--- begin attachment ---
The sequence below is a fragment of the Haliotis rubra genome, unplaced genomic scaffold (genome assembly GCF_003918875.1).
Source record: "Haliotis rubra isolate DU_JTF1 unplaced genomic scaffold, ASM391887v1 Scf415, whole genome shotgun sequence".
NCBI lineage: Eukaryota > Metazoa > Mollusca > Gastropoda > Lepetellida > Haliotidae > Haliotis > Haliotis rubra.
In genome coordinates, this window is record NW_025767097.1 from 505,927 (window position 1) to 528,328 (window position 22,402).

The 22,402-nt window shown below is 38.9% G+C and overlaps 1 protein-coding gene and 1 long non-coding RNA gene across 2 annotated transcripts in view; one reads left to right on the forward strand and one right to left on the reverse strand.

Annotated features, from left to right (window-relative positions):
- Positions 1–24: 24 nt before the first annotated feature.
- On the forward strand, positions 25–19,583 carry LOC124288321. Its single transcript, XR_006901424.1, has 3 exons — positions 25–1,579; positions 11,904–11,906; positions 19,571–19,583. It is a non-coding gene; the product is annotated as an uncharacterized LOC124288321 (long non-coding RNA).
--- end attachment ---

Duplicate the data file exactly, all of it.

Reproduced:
The sequence below is a fragment of the Haliotis rubra genome, unplaced genomic scaffold (genome assembly GCF_003918875.1).
Source record: "Haliotis rubra isolate DU_JTF1 unplaced genomic scaffold, ASM391887v1 Scf415, whole genome shotgun sequence".
NCBI lineage: Eukaryota > Metazoa > Mollusca > Gastropoda > Lepetellida > Haliotidae > Haliotis > Haliotis rubra.
In genome coordinates, this window is record NW_025767097.1 from 505,927 (window position 1) to 528,328 (window position 22,402).

The 22,402-nt window shown below is 38.9% G+C and overlaps 1 protein-coding gene and 1 long non-coding RNA gene across 2 annotated transcripts in view; one reads left to right on the forward strand and one right to left on the reverse strand.

Annotated features, from left to right (window-relative positions):
- Positions 1–24: 24 nt before the first annotated feature.
- On the forward strand, positions 25–19,583 carry LOC124288321. Its single transcript, XR_006901424.1, has 3 exons — positions 25–1,579; positions 11,904–11,906; positions 19,571–19,583. It is a non-coding gene; the product is annotated as an uncharacterized LOC124288321 (long non-coding RNA).